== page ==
This paper deals essentially with ecosystems, biomes, and habitats, of the Pacific realm, that are in need of restoration and conservation programmes for saving endangered vertebrates through the establishment of ‘ecological reserves’. Besides zoogeographic factors, the matter of conservation urgency is reflected in the criteria by taking into account the rate of vertebrate extinction in historic time and the number of vertebrate species and subspecies that are endangered or threatened with extinction in each area.
In this paper and its successor (Part 2), twenty-two zoogeographic subregions have been defined in the Pacific realm, to which have been added three others—namely the Australian, North American, and South American coasts of the Pacific Ocean. Table I shows the division of these zoogeographic subregions within each faunal region. The Oceanian or ‘Central’ region is here introduced as a particular faunal region comprising Hawaii, Micronesia, Melanesia, and Polynesia. This complex of islands cannot, in the Author's opinion, be conveniently grouped with any of the continental faunal regions, although it has clear affinities with near-by continents to the west.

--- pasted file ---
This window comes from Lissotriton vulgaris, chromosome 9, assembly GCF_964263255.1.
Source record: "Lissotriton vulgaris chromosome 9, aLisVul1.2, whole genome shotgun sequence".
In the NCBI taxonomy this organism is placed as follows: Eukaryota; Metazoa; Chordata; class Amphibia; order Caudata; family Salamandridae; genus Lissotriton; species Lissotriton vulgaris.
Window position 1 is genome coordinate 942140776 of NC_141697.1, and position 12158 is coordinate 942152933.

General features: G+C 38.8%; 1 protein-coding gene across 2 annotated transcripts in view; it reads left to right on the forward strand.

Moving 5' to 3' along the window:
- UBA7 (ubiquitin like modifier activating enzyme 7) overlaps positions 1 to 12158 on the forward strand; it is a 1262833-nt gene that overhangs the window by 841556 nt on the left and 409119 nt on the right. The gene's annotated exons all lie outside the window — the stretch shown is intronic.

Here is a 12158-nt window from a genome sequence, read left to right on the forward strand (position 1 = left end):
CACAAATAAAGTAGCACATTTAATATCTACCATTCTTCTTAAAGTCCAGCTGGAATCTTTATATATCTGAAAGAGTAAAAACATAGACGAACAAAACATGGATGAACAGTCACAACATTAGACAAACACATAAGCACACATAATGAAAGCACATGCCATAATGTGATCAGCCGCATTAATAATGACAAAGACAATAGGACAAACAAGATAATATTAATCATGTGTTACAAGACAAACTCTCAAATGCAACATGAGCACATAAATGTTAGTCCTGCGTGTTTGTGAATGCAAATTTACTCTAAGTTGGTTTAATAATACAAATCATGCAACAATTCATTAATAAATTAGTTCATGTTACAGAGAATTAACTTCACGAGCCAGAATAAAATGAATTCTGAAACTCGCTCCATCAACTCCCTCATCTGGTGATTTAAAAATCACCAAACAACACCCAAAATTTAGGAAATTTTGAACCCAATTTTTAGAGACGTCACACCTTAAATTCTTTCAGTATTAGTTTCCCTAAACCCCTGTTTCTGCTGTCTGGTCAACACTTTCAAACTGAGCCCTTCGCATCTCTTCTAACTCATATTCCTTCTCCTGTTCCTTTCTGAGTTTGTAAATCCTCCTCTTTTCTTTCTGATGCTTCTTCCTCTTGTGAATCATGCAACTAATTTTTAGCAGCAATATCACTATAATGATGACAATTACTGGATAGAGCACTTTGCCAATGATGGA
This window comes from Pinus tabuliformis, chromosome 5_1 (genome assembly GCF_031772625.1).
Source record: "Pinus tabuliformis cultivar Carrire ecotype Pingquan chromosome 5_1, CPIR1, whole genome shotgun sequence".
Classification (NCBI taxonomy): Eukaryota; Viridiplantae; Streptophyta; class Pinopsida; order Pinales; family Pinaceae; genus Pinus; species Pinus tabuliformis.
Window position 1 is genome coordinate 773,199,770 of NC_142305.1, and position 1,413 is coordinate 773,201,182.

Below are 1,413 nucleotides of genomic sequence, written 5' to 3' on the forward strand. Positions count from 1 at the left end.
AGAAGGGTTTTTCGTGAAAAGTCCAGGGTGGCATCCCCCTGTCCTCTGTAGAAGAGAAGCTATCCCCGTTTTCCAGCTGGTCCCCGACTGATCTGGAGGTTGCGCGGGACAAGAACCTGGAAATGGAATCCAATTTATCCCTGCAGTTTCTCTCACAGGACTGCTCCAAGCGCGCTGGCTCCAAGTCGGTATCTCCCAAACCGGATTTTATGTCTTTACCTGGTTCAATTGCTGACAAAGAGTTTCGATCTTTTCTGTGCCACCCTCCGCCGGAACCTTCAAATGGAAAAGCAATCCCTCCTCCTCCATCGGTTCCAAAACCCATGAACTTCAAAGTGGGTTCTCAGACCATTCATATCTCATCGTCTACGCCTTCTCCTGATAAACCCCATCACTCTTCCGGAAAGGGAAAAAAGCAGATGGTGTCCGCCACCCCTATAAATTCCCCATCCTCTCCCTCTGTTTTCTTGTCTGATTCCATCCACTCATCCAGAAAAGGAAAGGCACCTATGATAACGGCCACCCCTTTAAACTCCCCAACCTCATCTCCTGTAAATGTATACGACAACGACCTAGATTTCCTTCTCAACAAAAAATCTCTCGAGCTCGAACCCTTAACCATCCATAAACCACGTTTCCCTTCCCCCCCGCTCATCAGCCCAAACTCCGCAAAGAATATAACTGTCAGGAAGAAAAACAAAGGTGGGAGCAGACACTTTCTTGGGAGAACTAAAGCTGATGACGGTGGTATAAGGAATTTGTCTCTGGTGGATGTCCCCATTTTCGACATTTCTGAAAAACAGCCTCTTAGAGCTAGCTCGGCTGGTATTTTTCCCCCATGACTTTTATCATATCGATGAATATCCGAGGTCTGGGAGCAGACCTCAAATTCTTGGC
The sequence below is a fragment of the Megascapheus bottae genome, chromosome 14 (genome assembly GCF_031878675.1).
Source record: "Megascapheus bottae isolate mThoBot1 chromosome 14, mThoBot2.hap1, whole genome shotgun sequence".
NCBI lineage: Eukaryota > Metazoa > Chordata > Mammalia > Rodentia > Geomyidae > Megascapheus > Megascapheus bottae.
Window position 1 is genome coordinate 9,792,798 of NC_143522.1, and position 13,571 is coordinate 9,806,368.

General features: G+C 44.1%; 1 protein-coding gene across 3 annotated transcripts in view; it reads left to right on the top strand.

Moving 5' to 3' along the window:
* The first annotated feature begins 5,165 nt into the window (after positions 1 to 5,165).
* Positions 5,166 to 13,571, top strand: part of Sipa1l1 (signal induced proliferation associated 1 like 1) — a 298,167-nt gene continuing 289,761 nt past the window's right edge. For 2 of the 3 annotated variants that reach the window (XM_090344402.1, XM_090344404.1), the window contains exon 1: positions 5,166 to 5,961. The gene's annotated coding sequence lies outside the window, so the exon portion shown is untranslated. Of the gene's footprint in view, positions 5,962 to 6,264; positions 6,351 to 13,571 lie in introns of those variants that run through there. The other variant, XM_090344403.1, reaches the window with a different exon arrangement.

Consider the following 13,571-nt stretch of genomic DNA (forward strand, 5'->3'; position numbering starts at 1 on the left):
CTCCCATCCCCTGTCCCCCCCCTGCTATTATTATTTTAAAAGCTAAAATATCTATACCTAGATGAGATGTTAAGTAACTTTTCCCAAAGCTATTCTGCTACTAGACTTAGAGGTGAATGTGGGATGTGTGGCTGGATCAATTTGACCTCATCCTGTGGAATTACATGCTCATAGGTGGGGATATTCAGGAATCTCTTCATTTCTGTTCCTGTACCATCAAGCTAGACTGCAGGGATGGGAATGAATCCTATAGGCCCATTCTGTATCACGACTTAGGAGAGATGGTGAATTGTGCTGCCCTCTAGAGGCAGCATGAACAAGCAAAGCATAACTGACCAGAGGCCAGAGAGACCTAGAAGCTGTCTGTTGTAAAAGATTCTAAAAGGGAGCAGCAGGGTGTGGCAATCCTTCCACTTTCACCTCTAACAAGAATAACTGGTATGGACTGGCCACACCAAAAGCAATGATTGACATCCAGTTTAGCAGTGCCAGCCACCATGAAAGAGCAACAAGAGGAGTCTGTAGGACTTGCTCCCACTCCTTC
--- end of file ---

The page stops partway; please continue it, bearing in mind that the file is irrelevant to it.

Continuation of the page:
p1 Senior Adviser, United Nations Environment Programme, Nairobi, Kenya; present address Special Adviser, Ministry of Foreign Affairs, Box 16121, S–103 23 Stockholm 16, Sweden.
* Based on an invited paper given at a symposium on ‘Pacific Ecosystems: A Geographic Analysis’ of the 13th Pacific Science Congress, held at the University of British Columbia, Vancouver, B.C., Canada, 18–29 August 1975.